The first plaque features Poe’s profile and dates at the top, and a raven at the bottom, and outlines the poet’s life and presence in Boston. The second, under the title ‘Poe returning to Boston’, adds more on the Boston theme; and the plaquettes feature quotations from Boston-related works by Poe, notably ‘The Tell-Tale Heart’ and  ‘A Dream Within A Dream’. The statue depicts Poe imagined thus, according to the plaque: ‘Just off the train, he is walking south away from the Frog Pond and towards 62 Carver Street’. Poe is striding trunk in hand, accompanied by a raven. The back part of the statue features a mini-pedestal of books and a very anatomical heart-motif that recalls the paintings of Frida Kahlo and can only be Poe’s own tell-tale heart.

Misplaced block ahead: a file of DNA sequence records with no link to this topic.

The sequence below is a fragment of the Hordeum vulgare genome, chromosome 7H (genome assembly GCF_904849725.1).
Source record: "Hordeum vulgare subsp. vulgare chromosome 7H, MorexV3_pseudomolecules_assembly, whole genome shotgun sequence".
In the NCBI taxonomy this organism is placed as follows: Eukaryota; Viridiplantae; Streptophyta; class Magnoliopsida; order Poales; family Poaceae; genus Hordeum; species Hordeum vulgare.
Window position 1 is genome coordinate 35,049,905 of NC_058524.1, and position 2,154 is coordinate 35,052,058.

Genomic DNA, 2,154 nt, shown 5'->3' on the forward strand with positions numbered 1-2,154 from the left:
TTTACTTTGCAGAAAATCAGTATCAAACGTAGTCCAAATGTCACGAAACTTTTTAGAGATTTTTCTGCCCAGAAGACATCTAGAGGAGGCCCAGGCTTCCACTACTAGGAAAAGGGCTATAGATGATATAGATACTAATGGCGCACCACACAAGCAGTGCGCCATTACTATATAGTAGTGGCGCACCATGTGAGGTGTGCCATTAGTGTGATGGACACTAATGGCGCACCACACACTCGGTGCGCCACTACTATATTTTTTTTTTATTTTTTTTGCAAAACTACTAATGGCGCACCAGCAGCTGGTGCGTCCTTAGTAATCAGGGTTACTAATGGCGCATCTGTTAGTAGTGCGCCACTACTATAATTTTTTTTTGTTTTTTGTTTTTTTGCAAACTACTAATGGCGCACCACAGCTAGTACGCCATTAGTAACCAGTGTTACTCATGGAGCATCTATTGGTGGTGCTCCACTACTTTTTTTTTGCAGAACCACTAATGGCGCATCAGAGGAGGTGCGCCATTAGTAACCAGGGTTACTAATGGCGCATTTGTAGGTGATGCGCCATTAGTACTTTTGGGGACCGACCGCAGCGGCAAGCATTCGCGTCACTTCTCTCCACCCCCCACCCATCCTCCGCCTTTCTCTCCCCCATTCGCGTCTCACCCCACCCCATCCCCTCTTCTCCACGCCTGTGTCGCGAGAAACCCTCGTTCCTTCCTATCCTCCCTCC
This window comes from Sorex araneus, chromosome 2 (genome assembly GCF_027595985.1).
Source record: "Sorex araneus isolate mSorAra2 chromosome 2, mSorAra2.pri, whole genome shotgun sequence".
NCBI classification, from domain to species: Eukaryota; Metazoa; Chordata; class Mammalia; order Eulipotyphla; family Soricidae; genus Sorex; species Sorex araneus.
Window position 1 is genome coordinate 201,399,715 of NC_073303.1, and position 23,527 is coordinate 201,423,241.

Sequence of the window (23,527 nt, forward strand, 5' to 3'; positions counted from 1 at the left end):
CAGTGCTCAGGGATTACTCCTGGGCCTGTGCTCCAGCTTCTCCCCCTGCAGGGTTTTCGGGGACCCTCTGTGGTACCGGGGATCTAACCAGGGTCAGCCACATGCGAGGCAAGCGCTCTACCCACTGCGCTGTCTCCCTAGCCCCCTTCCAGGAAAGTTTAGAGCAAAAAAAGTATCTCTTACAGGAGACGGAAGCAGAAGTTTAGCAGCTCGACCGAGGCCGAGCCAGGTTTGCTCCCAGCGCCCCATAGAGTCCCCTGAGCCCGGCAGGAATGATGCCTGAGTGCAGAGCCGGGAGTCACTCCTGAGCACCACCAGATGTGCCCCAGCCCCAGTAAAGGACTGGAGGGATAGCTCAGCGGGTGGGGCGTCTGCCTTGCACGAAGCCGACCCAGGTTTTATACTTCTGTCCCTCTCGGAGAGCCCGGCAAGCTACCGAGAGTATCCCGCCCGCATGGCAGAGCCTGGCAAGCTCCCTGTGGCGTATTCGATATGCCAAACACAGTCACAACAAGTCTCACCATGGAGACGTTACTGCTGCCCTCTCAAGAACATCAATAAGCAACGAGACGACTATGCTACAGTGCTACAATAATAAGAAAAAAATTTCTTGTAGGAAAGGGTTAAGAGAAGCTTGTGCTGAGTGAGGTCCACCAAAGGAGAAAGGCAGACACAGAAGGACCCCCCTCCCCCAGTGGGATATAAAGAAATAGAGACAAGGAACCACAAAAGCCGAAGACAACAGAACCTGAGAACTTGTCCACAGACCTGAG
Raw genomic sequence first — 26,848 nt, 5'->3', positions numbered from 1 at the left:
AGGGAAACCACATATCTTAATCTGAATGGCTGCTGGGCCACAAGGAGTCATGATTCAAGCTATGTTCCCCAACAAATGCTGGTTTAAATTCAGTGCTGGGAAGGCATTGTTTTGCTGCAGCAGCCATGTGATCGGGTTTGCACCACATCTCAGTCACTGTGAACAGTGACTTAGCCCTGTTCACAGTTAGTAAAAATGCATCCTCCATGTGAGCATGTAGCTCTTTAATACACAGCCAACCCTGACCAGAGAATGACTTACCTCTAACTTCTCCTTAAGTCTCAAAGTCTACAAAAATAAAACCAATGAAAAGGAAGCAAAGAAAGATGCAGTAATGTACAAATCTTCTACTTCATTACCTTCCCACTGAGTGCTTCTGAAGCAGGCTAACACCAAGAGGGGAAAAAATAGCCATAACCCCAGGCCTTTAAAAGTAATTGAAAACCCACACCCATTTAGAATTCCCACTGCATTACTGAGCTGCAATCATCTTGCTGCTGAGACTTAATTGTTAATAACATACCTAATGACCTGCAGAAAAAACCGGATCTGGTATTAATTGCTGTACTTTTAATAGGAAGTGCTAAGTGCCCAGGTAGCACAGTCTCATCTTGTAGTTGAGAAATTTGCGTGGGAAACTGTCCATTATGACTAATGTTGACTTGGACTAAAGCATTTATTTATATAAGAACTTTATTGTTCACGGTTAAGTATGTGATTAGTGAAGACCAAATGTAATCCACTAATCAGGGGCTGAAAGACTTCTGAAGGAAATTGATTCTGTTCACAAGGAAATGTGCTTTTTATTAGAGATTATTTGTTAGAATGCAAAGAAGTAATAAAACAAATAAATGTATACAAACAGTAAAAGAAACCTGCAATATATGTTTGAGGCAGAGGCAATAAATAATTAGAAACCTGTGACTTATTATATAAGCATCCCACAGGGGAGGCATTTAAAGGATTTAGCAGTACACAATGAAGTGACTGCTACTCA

estatua con Chris estatua2 estatua4

The entire ensemble, then, is structured around the theme of Poe’s relationship with his native city.

estatua5               ?

The heart tells its tale, and statue, plaques, plaquettes and sign combine harmoniously to form a well-rounded tribute to this great writer numbered among the children of Boston.